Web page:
I highly recommend checking out Rodney Habib’s YouTube channel. He has some really great information, recipes, etc on there. I also recommend checking out Dr. Karen Becker a veterinarian with a lot of really great things to say about pet nutrition as well. Dr. Becker also took part in the new documentary Pet FOOleD which you can find on Netflix.

 

 

 

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Butternut Squash Garden Veg Puree

Squash from our garden

Squash from our garden

I know I recently talked about the benefits of pumpkin, and the benefits of butternut squash are not far off, but I love it so much that I had to write about it. This year we attempted (successfully I might add) to grow our own butternut squash. This magical winter squash is one of the healthiest vegetables you can feed to your dog. It is higher in Vitamin-C than any other winter squash. It is also a packed full of fiber, vitamin A and potassium. Vitamin-c helps boost your dog’s immune system while vitamin-A helps with vision health.

For the Butternut Squash Garden Veg Puree I started off by peeling, seeding and cutting up the squash. 20130930_160935[1]

I then pureed the squash in a few different batches because it quickly filled my food processor. I added olive oil to the puree to help my processor out. 20130930_161459[1]

I then separately pureed some Swiss chard, kale and a pear from my garden. I also added some apple cider vinegar and some more olive oil.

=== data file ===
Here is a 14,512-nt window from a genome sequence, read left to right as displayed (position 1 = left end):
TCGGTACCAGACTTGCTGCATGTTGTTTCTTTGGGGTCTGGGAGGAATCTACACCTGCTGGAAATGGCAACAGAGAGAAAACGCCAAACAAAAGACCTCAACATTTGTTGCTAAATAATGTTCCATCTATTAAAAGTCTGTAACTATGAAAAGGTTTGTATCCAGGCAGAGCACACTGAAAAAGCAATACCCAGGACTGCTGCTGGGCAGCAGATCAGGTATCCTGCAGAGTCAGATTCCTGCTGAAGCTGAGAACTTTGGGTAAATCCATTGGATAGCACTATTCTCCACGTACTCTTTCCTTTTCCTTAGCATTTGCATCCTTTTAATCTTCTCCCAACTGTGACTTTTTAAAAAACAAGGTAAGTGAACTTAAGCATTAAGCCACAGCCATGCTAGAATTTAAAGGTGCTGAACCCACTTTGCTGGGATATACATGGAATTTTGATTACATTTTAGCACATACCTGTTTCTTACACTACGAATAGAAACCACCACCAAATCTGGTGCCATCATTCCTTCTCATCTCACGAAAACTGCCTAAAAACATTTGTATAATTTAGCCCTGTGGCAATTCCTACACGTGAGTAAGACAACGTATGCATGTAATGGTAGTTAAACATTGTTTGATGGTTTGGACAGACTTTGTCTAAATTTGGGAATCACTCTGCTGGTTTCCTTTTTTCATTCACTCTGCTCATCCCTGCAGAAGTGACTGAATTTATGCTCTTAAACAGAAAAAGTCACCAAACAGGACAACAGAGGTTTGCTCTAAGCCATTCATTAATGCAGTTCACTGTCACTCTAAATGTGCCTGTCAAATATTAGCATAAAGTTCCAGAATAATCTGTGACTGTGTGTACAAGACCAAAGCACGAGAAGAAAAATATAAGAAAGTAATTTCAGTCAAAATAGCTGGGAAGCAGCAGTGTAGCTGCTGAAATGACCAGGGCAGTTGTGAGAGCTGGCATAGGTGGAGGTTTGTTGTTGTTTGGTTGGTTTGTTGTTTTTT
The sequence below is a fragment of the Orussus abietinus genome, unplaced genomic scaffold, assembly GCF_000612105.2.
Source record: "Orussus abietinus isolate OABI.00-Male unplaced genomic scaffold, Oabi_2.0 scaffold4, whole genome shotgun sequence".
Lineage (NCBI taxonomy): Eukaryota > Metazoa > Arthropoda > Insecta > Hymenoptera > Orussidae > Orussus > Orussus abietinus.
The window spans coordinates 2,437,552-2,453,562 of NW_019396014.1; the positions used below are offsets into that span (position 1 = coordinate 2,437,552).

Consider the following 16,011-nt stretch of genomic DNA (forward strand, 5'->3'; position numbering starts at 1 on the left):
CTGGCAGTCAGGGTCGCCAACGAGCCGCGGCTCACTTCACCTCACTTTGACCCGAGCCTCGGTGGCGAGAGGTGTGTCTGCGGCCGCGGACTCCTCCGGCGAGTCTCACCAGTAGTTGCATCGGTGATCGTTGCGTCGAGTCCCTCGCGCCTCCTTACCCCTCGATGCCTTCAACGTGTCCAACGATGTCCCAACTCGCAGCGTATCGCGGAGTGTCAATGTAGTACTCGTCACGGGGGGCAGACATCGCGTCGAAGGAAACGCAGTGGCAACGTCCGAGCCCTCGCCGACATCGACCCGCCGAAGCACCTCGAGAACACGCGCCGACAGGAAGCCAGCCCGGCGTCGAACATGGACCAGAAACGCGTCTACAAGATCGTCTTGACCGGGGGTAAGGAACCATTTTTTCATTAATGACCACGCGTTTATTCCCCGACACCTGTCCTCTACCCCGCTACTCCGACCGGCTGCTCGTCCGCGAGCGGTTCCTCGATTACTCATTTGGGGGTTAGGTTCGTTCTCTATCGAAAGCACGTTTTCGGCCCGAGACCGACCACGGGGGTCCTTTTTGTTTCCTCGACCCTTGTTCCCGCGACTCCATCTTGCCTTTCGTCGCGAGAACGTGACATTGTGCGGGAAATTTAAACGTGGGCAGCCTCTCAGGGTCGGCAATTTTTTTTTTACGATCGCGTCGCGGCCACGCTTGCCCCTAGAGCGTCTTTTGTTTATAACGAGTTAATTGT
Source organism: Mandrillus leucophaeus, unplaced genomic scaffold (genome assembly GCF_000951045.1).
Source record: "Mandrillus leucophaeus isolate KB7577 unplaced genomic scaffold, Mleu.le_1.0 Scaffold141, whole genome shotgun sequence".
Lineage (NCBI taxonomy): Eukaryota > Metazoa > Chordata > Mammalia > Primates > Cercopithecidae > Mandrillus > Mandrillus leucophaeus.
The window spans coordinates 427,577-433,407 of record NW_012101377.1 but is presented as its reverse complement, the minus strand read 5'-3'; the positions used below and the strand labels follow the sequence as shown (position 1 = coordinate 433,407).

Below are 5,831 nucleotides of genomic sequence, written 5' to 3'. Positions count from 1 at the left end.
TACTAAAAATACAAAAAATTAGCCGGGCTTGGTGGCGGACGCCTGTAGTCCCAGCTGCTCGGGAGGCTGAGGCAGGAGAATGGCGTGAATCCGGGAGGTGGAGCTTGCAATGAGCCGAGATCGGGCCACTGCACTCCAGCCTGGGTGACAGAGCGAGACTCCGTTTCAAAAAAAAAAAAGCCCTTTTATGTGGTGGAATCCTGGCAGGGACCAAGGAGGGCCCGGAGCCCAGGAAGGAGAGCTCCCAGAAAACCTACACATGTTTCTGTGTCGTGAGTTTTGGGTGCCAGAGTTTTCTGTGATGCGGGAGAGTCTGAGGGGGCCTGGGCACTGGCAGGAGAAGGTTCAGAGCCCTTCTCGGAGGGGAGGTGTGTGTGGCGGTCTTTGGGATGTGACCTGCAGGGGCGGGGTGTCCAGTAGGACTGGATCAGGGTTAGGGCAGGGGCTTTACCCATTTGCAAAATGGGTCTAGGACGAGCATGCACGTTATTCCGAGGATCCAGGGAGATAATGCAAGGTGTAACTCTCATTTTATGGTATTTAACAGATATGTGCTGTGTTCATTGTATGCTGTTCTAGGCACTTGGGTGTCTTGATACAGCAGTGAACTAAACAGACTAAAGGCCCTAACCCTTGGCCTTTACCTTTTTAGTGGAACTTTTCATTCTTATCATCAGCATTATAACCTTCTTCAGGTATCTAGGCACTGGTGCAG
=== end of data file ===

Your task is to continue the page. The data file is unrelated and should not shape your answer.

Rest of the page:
20130930_162242[1]I then mixed all the purees together. You can do this all in one batch if you use smaller quantities or if you have a giant blender…which I don’t.

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And, Voila! You have a big mixing bowl full of veggy puree. I bagged it up into six labeled and dated freezer zip locks and one small tupperware. The tupperware portion will be served up for the pups meals for the next week or so and the freezer bags will keep me stocked for a while. Of course, I still have plenty of produce  growing in my garden so I’ll probably make a couple more fresh purees before the snow really starts to fall.

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Peanut-Butter Trail Crunchies

Peanut butter face

Peanut butter face

I have been looking everywhere for a biscuit or cookie recipe that does not contain any wheat. I finally stumbled across one when flipping through the latest issue of The Bark magazine. I then adapted their recipe, Granola Peanut-Butter Crunchies, adding my own twist. You can find the original recipe at TheBark.com/recipes. Here you will also find a recipe for homemade peanut butter that my dogs went absolutely crazy for. If you are following either The Bark’s Granola Peanut-Butter Crunchies or my Peanut Butter Trail Crunchies recipe and wish to make your own homemade peanut butter you will need to triple the recipe to have enough. Also, The Bark’s recipe just calls for pumpkin seeds. The only pumpkin seeds I could find were shelled and I spent a lot of time shelling. So, if you can find unshelled pumpkin seeds, I strongly suggest that route.